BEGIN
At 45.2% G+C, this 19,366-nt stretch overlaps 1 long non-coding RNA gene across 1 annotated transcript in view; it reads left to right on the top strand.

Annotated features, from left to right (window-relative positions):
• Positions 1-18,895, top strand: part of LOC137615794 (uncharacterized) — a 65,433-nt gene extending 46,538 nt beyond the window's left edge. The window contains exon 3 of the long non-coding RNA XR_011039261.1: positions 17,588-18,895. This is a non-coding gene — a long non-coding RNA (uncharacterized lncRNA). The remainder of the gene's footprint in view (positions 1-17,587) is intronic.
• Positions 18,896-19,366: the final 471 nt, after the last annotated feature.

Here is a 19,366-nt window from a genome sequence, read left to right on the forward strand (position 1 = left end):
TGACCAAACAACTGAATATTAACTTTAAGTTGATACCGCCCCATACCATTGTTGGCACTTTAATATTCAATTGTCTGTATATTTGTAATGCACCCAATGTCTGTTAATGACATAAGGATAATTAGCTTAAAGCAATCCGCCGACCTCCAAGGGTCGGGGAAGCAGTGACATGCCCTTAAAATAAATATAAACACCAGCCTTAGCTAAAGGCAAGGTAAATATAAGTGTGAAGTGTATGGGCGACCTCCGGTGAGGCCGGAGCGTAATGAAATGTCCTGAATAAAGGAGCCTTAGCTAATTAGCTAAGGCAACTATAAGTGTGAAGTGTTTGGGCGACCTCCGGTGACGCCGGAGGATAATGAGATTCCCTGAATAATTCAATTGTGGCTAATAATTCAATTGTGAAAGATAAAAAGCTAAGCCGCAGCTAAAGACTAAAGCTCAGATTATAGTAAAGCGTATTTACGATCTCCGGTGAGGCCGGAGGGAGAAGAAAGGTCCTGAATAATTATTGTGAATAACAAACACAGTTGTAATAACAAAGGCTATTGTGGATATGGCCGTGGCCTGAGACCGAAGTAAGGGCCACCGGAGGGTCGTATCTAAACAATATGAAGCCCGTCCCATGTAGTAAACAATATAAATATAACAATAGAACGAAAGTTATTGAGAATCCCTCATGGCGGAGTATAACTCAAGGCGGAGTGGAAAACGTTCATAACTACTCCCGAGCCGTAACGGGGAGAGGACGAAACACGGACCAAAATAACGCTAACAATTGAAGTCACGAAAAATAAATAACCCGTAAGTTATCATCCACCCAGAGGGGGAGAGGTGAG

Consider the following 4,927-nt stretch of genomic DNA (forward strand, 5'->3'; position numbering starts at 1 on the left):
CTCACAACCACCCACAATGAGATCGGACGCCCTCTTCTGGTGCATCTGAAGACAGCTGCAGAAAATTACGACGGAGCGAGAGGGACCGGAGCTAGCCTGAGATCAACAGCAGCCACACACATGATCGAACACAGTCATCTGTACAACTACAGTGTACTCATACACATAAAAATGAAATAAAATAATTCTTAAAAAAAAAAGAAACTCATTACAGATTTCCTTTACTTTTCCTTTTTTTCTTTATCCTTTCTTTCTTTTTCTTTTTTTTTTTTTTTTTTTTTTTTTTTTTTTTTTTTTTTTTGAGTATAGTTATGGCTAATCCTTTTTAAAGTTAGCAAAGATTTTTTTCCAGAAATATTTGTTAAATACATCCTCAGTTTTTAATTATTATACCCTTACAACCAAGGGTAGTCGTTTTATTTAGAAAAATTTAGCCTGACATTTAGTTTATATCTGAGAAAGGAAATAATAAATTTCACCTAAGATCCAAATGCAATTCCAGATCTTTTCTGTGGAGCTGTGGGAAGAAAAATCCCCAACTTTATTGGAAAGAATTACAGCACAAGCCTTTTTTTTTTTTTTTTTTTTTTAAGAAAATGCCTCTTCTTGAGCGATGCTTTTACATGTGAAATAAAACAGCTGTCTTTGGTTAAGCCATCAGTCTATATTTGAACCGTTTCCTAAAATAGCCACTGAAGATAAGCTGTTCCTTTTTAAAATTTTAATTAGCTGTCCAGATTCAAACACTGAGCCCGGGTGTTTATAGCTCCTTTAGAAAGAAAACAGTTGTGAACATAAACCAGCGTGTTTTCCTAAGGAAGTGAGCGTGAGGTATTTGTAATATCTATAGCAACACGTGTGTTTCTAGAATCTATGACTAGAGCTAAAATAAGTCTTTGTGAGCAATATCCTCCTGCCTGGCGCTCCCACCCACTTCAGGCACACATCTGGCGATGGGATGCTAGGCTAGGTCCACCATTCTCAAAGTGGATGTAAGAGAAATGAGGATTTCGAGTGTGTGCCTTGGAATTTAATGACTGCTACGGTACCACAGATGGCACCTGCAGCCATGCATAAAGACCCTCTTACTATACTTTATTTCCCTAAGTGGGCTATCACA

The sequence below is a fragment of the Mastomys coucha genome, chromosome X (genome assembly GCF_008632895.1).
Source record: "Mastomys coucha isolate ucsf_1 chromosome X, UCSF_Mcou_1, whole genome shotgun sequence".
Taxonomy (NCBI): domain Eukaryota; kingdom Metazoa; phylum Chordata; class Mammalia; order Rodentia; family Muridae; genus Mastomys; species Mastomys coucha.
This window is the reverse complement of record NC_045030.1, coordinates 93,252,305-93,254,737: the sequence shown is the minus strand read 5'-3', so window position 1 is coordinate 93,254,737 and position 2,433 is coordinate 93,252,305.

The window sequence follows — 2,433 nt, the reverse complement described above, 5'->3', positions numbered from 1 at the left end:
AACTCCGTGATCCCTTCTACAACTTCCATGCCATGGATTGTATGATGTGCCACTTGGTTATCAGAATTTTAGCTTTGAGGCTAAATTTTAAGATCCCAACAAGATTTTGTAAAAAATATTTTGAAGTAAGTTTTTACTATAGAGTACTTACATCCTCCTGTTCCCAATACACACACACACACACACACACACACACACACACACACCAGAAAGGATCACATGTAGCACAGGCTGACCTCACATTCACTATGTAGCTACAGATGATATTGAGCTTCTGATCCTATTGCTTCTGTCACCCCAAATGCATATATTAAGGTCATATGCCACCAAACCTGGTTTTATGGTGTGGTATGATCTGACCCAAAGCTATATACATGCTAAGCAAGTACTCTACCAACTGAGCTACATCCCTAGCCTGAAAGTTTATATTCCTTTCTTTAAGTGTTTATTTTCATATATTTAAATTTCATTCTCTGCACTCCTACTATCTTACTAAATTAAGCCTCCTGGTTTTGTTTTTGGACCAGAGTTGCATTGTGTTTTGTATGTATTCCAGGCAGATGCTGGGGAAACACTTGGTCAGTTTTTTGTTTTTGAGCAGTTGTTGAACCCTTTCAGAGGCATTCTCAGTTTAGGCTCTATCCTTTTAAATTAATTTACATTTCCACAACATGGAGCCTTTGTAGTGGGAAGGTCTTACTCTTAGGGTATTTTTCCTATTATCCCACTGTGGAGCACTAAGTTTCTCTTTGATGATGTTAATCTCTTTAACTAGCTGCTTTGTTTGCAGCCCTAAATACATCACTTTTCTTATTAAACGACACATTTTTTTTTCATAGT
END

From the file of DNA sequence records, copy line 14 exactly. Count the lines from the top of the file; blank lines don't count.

AACTCCGTGATCCCTTCTACAACTTCCATGCCATGGATTGTATGATGTGCCACTTGGTTATCAGAATTTTAGCTTTGAGGCTAAATTTTAAGATCCCAACAAGATTTTGTAAAAAATATTTTGAAGTAAGTTTTTACTATAGAGTACTTACATCCTCCTGTTCCCAATACACACACACACACACACACACACACACACACACACACCAGAAAGGATCACATGTAGCACAGGCTGACCTCACATTCACTATGTAGCTACAGATGATATTGAGCTTCTGATCCTATTGCTTCTGTCACCCCAAATGCATATATTAAGGTCATATGCCACCAAACCTGGTTTTATGGTGTGGTATGATCTGACCCAAAGCTATATACATGCTAAGCAAGTACTCTACCAACTGAGCTACATCCCTAGCCTGAAAGTTTATATTCCTTTCTTTAAGTGTTTATTTTCATATATTTAAATTTCATTCTCTGCACTCCTACTATCTTACTAAATTAAGCCTCCTGGTTTTGTTTTTGGACCAGAGTTGCATTGTGTTTTGTATGTATTCCAGGCAGATGCTGGGGAAACACTTGGTCAGTTTTTTGTTTTTGAGCAGTTGTTGAACCCTTTCAGAGGCATTCTCAGTTTAGGCTCTATCCTTTTAAATTAATTTACATTTCCACAACATGGAGCCTTTGTAGTGGGAAGGTCTTACTCTTAGGGTATTTTTCCTATTATCCCACTGTGGAGCACTAAGTTTCTCTTTGATGATGTTAATCTCTTTAACTAGCTGCTTTGTTTGCAGCCCTAAATACATCACTTTTCTTATTAAACGACACATTTTTTTTTCATAGT